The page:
Thursday, April 14, 2016

My Top 10 Take-Aways from the Solution Tree Standards & Assessment Conference

Last week, I attended the Solution Tree Standards & Assessment Conference in Phoenix. As I reflect back on the three days of learning, I decided to put together my top 10 take-aways. Here they are:

10. On Retakes-Do you want to be a school that picks the winners, or one that creates the winners? Tim Brown

 In her talk, Cassie Erkins echoed the theme stating:
 We have a moral obligation to set students up for success!

9. "Grading is not essential to the instructional process. Teachers can teach and students can learn without grades!" -Thomas Guskey

Guskey identified three keys to moving toward standards based assessment:

  1. Begin with a clear statement of purpose.
  2. Provide accurate and meaningful descriptions of student learning.
  3. Use grading and reporting to enhance teaching and learning. Get rid of % grading and you get rid of problem w/ 0's!!

8. Phases of Professional Development from Eric Twadell

Twadell, the Superintendent at Adlai Stevenson High School in Illinois uses these phases to talk about where staff are at in the assessment process. He gave us examples of assessments teachers in his building have used, and had us rank them as to which phase the assessment represented. Very helpful. Examples can be found here.
  1. Preparation
  2. Incubation
  3. Insight
  4. Evaluation
  5. Elaboration
These phases come from the book, Flow, by Mihaly Csikszentmihalyi.

7. Where ever you are in the process is where you need to be-Angela Freese

This quote was very helpful, as it recognizes that we are all at different places in the process of assessment, and focuses on the idea that where you are at is ok, as long as you have a "growth mindset."

6. Most Common Grading Errors-Eric Twadell

  • Use of 0's
  • Use of Average
  • Use of punishment/reward
  • Use of weighting
What would it look like if grades were based on learning rather than teaching? Twadell challenged the audience to defend these "errors" that many of us have incorporated in our careers.
Twadell also showed this video of "Mr. D," and his grading practices as an example of what NOT to do!

5. Ranking and explaining Drills Deeper than Recall-Twadell

Twadell gave a great example of an AP Economics teacher, who was very knowledge based, and hand created questions like:
List the four factors of production and give examples of each.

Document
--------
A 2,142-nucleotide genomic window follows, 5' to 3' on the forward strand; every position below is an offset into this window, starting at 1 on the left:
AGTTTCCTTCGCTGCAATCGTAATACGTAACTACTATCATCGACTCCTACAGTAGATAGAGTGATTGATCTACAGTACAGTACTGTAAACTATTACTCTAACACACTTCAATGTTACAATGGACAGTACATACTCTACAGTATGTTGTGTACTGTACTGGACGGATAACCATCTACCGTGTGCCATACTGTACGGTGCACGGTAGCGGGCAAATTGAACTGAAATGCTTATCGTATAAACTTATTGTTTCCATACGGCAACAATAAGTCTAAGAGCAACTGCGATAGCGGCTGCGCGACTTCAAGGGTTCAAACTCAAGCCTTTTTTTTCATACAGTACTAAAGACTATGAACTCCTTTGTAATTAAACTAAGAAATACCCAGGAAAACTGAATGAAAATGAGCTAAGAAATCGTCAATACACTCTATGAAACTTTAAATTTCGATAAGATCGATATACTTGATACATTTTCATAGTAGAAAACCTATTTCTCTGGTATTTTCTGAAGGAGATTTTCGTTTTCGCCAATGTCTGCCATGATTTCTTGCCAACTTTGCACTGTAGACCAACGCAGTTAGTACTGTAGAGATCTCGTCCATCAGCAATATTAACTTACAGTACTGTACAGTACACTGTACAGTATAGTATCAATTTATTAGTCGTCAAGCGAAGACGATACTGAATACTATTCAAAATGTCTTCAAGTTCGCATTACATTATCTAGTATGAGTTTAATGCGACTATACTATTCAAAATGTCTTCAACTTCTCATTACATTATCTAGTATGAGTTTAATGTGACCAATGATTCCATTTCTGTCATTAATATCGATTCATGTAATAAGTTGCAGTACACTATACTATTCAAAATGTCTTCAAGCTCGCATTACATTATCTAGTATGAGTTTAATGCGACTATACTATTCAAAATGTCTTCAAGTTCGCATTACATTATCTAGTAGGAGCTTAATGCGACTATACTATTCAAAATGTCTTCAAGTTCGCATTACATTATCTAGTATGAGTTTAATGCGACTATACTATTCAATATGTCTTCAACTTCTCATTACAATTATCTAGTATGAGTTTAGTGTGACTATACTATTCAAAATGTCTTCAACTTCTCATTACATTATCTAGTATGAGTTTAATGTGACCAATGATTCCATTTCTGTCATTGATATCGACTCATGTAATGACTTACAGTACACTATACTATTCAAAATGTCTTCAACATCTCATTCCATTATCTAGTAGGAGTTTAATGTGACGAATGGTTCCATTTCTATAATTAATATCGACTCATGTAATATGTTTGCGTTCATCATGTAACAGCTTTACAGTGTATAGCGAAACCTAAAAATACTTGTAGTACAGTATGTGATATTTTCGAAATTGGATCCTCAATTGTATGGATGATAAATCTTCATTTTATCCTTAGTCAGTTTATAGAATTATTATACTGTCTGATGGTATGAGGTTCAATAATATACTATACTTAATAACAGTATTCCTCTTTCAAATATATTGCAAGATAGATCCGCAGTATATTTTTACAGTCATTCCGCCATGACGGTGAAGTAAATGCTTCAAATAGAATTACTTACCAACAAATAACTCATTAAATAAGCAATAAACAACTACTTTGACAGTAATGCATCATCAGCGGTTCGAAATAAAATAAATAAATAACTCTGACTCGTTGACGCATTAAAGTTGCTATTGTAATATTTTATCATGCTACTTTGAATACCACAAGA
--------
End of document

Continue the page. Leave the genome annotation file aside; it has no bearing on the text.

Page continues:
Moving to more proficiency based assessment, the teacher modified the question to the following:
Rank the four factors of production, (Land, Labor, Entrepreneurship, Capital) in order of their importance in an economy. Provide a short explanation for your ranking.
What they found, was that by giving the original "answers," and having the students rank them, the students actually "learned" the material at a deeper level, and did better on the AP exam!


There were several times at the conference that the audience was put into a state of cognitive dissonance, where we really were forced to question our beliefs and defend our practices. This is a good thing! Look at your own policies and ask, "What research supports this?"

3. Thomas Guskey-Professional judgement is better than mathematical algorithms.

To prove this, Guskey showed this example:

                            Learning Target
Student Name    E 1    E 2    E 3    E 4    E 5    E 6    Summary Score
Greg                     1        1       1        1        4        4

What is Greg's level of proficiency for that learning target? In the hall of 500 teachers, there was a unanimous answer of "4," as Greg had shown in his last two assessments that he understood the material at that level.
If the scores were averaged, the answer would be 2. Both the Median and Mode would be a 1. Professional Judgement seems to trump mathematical algorithm's. Guskey showed several other examples that proved this point.

2. #1 Behavior Strategy: Knowing Your Students-Doug Fisher

Have a 2 minute conversation each day for 10 days on a topic other than school to foster positive relationship. If you or the student misses a day, start over! John Hattie's research shows a .72 effect size across a year based on the teacher-student relationship!

Fisher also showed this great video on feedback that showed not all feedback is good! 

 1. Tom Schimmer's Keynote

Schimmer, an educator from Vancouver, British Columbia and author of Grading From the Inside Out, was the keynote on Wednesday morning of the conference, and it really struck a chord with me.

"True North" 

He uses these two guiding questions as his compass in regards to assessing students:

  1. Do my assessments accurately reflect student learning?
  2. Does my grading practice increase or decrease student confidence?

Standards Based Mindset

Schimmer also noted that students don't come to school with a "point accumulation" mindset. They learn that after entering the system. It reminds me that some of our practices "suck the love of learning" out of our students. I can see a change of mindset around assessment as a way to bring that love back.

By changing mindset in these three areas, a teacher can still use a traditional grade-book, but they will be setting themselves up to transition to assessment by standards, once the department, school or district is ready.

I was inspired by my three days in Phoenix, and it will be interesting to see how these principles resonate in Edina and if/how they get implemented.

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